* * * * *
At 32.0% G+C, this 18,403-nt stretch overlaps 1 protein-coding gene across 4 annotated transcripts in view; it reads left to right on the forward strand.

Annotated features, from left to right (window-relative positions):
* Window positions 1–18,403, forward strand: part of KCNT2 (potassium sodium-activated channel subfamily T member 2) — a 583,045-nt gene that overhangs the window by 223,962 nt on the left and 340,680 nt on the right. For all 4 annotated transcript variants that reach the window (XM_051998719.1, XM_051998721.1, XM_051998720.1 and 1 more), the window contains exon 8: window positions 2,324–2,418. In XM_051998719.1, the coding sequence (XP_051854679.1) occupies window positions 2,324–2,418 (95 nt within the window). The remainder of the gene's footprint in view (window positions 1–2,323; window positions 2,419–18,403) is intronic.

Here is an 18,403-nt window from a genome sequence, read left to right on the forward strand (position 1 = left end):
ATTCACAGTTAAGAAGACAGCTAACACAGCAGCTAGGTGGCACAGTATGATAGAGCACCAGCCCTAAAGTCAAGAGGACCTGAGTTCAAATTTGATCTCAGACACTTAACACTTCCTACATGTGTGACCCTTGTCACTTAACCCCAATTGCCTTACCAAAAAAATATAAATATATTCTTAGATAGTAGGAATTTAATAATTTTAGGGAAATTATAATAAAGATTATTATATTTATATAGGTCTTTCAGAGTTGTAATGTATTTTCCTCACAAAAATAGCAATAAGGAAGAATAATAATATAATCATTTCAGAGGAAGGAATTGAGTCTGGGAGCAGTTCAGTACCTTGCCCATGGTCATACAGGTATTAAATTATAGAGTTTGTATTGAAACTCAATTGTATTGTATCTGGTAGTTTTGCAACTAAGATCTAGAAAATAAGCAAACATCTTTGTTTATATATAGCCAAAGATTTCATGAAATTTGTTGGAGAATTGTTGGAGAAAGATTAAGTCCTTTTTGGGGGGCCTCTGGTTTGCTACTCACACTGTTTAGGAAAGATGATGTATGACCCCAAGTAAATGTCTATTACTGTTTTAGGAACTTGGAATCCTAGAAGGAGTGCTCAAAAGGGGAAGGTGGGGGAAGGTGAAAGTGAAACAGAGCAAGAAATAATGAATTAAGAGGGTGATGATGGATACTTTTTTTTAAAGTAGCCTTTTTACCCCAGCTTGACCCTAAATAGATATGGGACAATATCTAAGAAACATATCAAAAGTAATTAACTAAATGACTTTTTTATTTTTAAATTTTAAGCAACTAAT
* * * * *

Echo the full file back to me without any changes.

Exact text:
At 32.0% G+C, this 18,403-nt stretch overlaps 1 protein-coding gene across 4 annotated transcripts in view; it reads left to right on the forward strand.

Annotated features, from left to right (window-relative positions):
* Window positions 1–18,403, forward strand: part of KCNT2 (potassium sodium-activated channel subfamily T member 2) — a 583,045-nt gene that overhangs the window by 223,962 nt on the left and 340,680 nt on the right. For all 4 annotated transcript variants that reach the window (XM_051998719.1, XM_051998721.1, XM_051998720.1 and 1 more), the window contains exon 8: window positions 2,324–2,418. In XM_051998719.1, the coding sequence (XP_051854679.1) occupies window positions 2,324–2,418 (95 nt within the window). The remainder of the gene's footprint in view (window positions 1–2,323; window positions 2,419–18,403) is intronic.

Here is an 18,403-nt window from a genome sequence, read left to right on the forward strand (position 1 = left end):
ATTCACAGTTAAGAAGACAGCTAACACAGCAGCTAGGTGGCACAGTATGATAGAGCACCAGCCCTAAAGTCAAGAGGACCTGAGTTCAAATTTGATCTCAGACACTTAACACTTCCTACATGTGTGACCCTTGTCACTTAACCCCAATTGCCTTACCAAAAAAATATAAATATATTCTTAGATAGTAGGAATTTAATAATTTTAGGGAAATTATAATAAAGATTATTATATTTATATAGGTCTTTCAGAGTTGTAATGTATTTTCCTCACAAAAATAGCAATAAGGAAGAATAATAATATAATCATTTCAGAGGAAGGAATTGAGTCTGGGAGCAGTTCAGTACCTTGCCCATGGTCATACAGGTATTAAATTATAGAGTTTGTATTGAAACTCAATTGTATTGTATCTGGTAGTTTTGCAACTAAGATCTAGAAAATAAGCAAACATCTTTGTTTATATATAGCCAAAGATTTCATGAAATTTGTTGGAGAATTGTTGGAGAAAGATTAAGTCCTTTTTGGGGGGCCTCTGGTTTGCTACTCACACTGTTTAGGAAAGATGATGTATGACCCCAAGTAAATGTCTATTACTGTTTTAGGAACTTGGAATCCTAGAAGGAGTGCTCAAAAGGGGAAGGTGGGGGAAGGTGAAAGTGAAACAGAGCAAGAAATAATGAATTAAGAGGGTGATGATGGATACTTTTTTTTAAAGTAGCCTTTTTACCCCAGCTTGACCCTAAATAGATATGGGACAATATCTAAGAAACATATCAAAAGTAATTAACTAAATGACTTTTTTATTTTTAAATTTTAAGCAACTAAT